Checks and Balances

Over the last couple months there has been much discussion into the Apple lawsuit against one John Doe regarding a yet unconfirmed future product, codenamed “Asteroid”. In an attempt to find the individual responsible for the ‘leak’, Apple is seeking information on the said individual through subpoenas and trade secret suits against several online websites; including ThinkSecret and AppleInsider.
My understanding of the argument defending these sites is that these sites are news outlets and thus should be under the same protection that traditional journalists receive in regards to disclosing informant information. The EFF, the group defending the sites, has a article up on why they fight Apple’s subpoenas. In that article they reference “Deep Throat”, the informant involved in the 1972 Watergate incident. This is where I believe the argument against Apple is critically flawed.
Apple is a public company. They have investors to protect, customers to woo, and employees to look after … and Apple does this by leading in the computer and electronics market. Their success depends on beating the competition to the market – hence the reason for all the money and resources spent on trying to keep products quiet before they are announced. Apple establishes a legal boundary on what its employees, partners, subcontractors, and even 3rd party developers can say about upcoming or unreleased products. If that trust between the two parties is broken, Apple then can take legal recourse against them.
But these websites did not break the legal agreement, they only published the information they were provided. Hence the query into who provided them the information. Now, we enter the grounds of informant protection. Here we have an individual that broke the law (or at least legal agreements), he then provided that information to a news outlet. The news outlet then, knowing it was trade secret material, published the information which, in turn, may have caused harm to the company and its investors.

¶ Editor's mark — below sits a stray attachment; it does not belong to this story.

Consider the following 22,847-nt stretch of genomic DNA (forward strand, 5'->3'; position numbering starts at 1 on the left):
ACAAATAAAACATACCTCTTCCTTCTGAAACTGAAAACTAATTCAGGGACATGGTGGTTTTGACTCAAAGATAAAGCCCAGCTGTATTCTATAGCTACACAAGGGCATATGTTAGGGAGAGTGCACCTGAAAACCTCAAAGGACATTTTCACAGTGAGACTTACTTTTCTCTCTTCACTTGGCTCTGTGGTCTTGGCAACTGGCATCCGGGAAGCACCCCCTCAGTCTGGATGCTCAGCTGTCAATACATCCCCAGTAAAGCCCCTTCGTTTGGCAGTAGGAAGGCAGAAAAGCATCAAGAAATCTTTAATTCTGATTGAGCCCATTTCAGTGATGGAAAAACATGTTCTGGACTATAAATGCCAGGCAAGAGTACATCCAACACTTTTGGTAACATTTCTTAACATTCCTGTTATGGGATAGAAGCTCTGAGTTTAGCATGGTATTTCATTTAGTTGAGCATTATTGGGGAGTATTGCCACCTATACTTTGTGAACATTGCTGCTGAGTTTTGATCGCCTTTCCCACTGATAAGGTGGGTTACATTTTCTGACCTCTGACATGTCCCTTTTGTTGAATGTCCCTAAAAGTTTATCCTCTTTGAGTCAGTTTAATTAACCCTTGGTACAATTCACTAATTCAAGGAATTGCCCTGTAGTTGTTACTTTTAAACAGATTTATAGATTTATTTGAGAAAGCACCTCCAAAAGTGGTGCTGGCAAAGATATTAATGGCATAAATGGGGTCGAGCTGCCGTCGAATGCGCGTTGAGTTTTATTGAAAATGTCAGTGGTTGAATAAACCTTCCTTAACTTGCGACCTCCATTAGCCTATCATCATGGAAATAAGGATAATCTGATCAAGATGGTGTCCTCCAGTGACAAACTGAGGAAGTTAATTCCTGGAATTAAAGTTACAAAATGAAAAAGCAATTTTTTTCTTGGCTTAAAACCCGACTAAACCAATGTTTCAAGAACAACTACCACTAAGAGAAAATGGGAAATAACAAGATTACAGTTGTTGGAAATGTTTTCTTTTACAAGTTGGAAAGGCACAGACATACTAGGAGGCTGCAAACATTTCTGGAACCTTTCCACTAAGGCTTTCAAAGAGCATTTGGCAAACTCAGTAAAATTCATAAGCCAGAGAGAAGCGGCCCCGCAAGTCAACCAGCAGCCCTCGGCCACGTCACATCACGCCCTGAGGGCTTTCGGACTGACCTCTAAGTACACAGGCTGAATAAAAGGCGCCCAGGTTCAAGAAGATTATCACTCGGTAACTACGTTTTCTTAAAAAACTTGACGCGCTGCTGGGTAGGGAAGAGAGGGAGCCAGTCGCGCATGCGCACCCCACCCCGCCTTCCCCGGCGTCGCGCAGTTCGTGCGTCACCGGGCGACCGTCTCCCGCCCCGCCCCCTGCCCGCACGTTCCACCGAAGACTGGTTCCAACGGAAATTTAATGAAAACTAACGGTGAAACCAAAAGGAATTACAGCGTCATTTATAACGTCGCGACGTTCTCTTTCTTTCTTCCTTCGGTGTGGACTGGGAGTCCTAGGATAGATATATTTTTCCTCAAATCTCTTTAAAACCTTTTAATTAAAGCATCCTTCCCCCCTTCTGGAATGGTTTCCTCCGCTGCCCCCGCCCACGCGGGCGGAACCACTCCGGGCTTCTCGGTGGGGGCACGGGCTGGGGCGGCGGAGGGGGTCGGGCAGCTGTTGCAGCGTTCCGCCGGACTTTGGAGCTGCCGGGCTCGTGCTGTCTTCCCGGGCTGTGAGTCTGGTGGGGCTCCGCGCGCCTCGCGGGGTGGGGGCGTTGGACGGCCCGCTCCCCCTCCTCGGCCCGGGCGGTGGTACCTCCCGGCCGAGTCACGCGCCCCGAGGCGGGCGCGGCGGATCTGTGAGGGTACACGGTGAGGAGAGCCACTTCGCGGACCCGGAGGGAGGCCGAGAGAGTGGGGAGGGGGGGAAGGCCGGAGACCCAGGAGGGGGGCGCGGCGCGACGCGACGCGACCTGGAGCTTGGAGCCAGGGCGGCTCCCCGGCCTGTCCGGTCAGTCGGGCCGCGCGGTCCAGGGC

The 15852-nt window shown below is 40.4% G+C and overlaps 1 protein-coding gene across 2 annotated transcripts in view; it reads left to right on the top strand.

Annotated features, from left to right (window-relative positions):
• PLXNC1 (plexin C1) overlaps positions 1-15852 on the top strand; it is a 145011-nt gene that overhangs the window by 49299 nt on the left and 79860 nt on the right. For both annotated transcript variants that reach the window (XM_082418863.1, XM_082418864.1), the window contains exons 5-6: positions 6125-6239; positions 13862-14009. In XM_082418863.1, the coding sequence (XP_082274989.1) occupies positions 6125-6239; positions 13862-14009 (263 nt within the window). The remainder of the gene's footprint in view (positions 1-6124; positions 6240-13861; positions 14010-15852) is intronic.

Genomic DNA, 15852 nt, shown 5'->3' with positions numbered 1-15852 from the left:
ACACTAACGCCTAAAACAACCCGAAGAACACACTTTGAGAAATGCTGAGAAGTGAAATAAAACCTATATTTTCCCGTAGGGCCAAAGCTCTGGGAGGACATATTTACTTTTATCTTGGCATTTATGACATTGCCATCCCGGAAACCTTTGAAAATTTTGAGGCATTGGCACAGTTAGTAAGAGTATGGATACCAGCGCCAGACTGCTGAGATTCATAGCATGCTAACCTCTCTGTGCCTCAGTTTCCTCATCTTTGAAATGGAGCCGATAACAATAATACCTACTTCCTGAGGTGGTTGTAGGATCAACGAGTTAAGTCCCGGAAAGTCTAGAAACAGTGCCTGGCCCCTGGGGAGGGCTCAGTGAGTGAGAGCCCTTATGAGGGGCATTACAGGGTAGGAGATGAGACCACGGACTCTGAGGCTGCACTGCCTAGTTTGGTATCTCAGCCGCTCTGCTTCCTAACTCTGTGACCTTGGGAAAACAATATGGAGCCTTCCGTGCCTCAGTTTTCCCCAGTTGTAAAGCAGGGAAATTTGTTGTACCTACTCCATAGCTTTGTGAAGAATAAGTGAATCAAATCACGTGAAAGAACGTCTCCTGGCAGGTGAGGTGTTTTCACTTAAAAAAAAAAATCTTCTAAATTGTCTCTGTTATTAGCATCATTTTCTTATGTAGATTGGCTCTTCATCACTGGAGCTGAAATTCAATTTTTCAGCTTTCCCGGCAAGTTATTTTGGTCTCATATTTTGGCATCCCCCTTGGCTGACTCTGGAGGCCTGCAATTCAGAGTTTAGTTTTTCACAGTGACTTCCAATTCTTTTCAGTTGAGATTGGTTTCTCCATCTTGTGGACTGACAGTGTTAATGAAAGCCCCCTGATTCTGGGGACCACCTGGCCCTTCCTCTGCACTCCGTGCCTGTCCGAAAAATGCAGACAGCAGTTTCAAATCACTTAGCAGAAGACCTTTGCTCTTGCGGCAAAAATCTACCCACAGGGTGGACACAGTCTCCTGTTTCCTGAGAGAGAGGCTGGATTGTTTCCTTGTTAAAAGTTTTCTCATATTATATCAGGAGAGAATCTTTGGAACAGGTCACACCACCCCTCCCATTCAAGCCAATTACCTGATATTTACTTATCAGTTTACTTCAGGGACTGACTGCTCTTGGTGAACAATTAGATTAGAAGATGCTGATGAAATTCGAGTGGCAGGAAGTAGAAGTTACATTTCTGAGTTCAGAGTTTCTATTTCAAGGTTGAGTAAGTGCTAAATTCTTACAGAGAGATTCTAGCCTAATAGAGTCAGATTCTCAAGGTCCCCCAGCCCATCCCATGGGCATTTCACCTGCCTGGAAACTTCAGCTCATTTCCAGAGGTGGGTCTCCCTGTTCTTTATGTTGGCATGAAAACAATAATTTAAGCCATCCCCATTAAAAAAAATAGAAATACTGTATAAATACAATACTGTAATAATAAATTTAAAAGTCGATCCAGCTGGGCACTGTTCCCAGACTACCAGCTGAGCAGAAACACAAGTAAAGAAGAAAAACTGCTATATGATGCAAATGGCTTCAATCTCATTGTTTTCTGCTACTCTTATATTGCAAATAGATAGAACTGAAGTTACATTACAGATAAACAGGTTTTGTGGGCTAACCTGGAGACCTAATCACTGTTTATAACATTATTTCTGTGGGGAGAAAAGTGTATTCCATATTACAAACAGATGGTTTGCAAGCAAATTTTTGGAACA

The key here is that these news organizations, traditional journalists or not, knowingly assisted in the distribution of classified and confidential materials. Further, protecting the “informant” in this case is bordering on protecting a possible criminal. If this was a criminal case, say murder, situations like this would land both parties in jail. It is a harsh comparison but I believe valid.
I understand the need for protecting informants and whistle blowers. That protection is one of the ways we can keep our society in balance. But that protection can not be freely abused. In this case, confidential material regarding trade secrets were released without permission. This is not an informant passing on poor working conditions or illegal (or questionable) company practices. This is not an informant who is passing on information about an situation he/she witnessed. This is a individual who is suspected of knowingly breaking a legal agreement – and that is not a situation where the informant’s identity should be protected.
Seems the judge will be ruling next week … so we will just have to wait and see what the courts eventually decide.
Daring Fireball has a great discussion on the ruling. It was predictable … once again crimping the style of the rumor sites.